clinical trials to ensure safety are required before transdermal PC can be offered as an
alternative to standard HRT.
Table 1 - Demographics of Study Subjects (n=26)


Table 2 – Endometrial Biopsy Results
Progesterone
EMB = endometrial biopsy; MPA = medroxyprogesterone acetate; NS = non-significant; one patient stated no preference for either treatment. References

1 Nelson HD, Humphrey LL, Nygren P, Teutsch SM, Allan JD. Postmenopausal hormone replacement
therapy: scientific review. JAMA. 2002; 288:872-881.
2 Lethaby A, Farquhar C, Sarkis A, et al. Hormone replacement therapy in postmenopausal women:
endometrial hyperplasia and irregular bleeding. Cochrane Database Syst Rev. 2000;(2):CD000402.
3 Panay N, Studd J. Progesterone intolerance and compliance with hormone replacement therapy in
menopausal women. Hum Reprod Update. 1997;3:159-171.
4 Leonetti HB, Longo S, Anasti JN. Transdermal progresterone cream for vasomotor symptoms and
postmenopausal bone loss. Obstet Gynecol. 1999;94:225-228.
5 Leonetti HB, Wilson KJ, Anasti JN. Topical progesterone cream has an antiproliferative effect on
estrogen-stimulated endometrium. Fertil Steril. 2003;79:221-222.
6 Wren BG, Champion SM, Willetts K, Manga RZ, Eden JA. Transdermal progesterone and its effect on
vasomotor symptoms, blood lipid levels, bone metabolic markers, moods, and quality of life for
postmenopausal women. Menopause. 2003;10:13-18.
7 Cooper A, Spencer C, Whitehead MI, et al. Systemic absorption of progesterone from Progest cream in
postmenopausal women. Lancet. 1998;351:1255-1256.
8 Wren BG, McFarland K, Edwards L, et al. Effect of sequential transdermal progesterone cream on
endometrium, bleeding pattern, and plasma progesterone and salivary progesterone levels in
postmenopausal women. Climacteric. 2000;3:155-160.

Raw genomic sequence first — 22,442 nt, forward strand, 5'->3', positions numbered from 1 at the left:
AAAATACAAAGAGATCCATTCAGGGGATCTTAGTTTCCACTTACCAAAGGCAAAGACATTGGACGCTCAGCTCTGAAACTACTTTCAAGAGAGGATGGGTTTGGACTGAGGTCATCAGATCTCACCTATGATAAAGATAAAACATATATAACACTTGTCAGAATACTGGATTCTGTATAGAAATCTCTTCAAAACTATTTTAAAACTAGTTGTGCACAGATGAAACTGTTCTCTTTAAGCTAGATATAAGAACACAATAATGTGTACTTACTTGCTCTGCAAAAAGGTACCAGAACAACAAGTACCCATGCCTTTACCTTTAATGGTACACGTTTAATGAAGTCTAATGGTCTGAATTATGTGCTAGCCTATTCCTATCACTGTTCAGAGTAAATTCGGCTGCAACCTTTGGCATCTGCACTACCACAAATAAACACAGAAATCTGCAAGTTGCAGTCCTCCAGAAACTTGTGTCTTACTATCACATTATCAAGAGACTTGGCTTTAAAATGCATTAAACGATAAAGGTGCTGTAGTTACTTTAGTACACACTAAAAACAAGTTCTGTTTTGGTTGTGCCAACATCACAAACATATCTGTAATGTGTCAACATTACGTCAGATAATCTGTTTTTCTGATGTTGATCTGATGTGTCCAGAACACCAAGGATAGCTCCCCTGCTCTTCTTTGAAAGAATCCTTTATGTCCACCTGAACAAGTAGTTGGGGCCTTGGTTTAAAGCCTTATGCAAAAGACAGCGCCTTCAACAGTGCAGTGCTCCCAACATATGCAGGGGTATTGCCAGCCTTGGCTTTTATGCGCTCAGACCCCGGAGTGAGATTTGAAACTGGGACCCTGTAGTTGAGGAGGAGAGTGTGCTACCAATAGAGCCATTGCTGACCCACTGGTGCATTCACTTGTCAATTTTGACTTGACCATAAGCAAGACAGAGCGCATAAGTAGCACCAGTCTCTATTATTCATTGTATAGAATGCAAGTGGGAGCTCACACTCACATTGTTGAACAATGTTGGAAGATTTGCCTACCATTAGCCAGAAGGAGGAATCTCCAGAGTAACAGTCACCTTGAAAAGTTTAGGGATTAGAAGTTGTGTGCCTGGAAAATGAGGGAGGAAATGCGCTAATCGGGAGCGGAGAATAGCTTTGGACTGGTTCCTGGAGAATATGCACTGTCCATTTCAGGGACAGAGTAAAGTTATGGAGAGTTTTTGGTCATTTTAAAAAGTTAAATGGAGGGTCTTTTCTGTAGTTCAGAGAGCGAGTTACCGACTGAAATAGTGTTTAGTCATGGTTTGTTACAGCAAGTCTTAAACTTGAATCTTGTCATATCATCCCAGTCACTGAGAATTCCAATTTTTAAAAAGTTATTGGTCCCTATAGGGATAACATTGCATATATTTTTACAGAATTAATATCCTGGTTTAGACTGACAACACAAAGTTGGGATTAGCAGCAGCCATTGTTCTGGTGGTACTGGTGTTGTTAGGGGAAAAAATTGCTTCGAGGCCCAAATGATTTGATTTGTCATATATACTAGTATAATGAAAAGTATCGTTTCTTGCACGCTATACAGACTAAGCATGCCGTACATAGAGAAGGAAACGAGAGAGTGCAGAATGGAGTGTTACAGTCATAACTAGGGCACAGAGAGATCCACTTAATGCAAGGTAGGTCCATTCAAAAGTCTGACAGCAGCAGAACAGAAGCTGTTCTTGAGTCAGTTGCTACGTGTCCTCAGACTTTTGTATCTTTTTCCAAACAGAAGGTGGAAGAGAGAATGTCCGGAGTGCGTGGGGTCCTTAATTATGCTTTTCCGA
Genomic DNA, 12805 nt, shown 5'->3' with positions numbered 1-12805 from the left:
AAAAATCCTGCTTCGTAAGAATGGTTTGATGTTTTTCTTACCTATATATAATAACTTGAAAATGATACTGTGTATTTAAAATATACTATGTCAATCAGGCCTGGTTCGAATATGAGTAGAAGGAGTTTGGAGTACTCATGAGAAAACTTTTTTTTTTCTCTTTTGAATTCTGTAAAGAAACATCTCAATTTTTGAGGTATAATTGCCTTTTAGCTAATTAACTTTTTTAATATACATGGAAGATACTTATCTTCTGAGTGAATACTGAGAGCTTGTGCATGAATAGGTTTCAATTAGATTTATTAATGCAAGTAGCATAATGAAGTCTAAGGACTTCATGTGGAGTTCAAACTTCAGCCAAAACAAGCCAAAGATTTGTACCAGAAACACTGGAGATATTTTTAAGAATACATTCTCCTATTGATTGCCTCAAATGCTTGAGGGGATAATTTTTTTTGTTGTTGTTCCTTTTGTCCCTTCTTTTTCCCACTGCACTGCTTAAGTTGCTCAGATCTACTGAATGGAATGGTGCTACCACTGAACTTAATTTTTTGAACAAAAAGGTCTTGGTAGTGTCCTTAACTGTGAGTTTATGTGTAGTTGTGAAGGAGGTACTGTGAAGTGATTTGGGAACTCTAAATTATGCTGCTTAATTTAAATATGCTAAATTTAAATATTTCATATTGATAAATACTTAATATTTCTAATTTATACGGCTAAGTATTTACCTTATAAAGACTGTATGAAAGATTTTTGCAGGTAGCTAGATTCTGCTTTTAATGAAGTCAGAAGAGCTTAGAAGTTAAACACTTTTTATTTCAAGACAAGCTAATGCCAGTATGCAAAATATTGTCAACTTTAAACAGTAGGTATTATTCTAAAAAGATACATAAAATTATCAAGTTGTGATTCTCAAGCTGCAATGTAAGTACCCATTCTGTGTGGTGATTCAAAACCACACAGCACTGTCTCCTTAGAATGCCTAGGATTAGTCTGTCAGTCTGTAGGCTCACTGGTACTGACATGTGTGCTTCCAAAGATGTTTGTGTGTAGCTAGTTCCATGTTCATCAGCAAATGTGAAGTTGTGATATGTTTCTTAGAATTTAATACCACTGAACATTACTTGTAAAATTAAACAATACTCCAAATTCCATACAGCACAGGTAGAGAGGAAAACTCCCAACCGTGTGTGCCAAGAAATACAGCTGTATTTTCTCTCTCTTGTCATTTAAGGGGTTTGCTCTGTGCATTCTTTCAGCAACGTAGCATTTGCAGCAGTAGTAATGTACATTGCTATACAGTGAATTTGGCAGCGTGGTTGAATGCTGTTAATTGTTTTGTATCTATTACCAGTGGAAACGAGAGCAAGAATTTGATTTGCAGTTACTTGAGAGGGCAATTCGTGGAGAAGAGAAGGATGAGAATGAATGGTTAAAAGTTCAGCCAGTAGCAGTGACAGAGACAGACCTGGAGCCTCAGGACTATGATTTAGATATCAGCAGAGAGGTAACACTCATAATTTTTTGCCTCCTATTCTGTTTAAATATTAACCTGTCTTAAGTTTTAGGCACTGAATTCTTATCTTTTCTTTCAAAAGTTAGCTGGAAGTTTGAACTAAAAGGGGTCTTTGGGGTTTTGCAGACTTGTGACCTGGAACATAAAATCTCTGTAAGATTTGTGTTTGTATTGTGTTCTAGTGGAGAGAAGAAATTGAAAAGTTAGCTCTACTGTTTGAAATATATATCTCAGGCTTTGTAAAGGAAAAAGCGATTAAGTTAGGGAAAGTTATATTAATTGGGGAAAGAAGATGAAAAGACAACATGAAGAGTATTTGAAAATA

9 Affinito P, Di Carlo C, Di Mauro P, Napolitano V, Nappi C. Endometrial hyperplasia: efficacy of new
treatment with a vaginal cream containing natural micronized progesterone. Maturitas. 1994;20:191-198.
10 Simon JA. Micronized progesterone: vaginal and oral uses. Clin Obstet Gynecol. 1995;38:902-914.
11 Burry KA, Patton PE, Hermsmeyer K. Percutaneous absorption of progesterone in postmenopausal
women treated with transdermal estrogen. Am J Obstet Gynecol. 1999;180:1504-1511.
12 O’Leary P, Feddema P, Chan K, Taranto M, Smith M, Evans S. Salivary, but not serum or urinary levels
of progesterone are elevated after topical application of progesterone cream to pre- and postmenopausal
women. Clin Endocrinol. 2000;53:615-620.
13 Lewis JG, McGill H, Patton VM, Elder PA. Caution on the use of saliva measurements to monitor
absorption of progesterone from transdermal cream in postmenopausal women. Maturitas. 2002;41:1-6.
14 Levine H, Watson N. Comparison of the pharmacokinetics of crinone 8% administered vaginally versus
Prometrium administered orally in postmenopausal women(3). Fertil Steril. 2000;73:516-521.
15 Woodruff JD, Pickar JH. Incidence of endometrial hyperplasia in postmenopausal women taking
conjugated estrogens (Premarin) with medroxyprogesterone acetate or conjugated estrogens alone. The
Menopause Study Group. Am J Obstet Gynecol. 1994;170:1213-1223.
16 Mircioiu C, Perju A, Griu E, et al. Pharmacokinetics of progesterone in postmenopausal women: 2.
Pharmacokinetics following percutaneous administration. Eur J Drug Metab Pharmacokinet. 1998;23:397-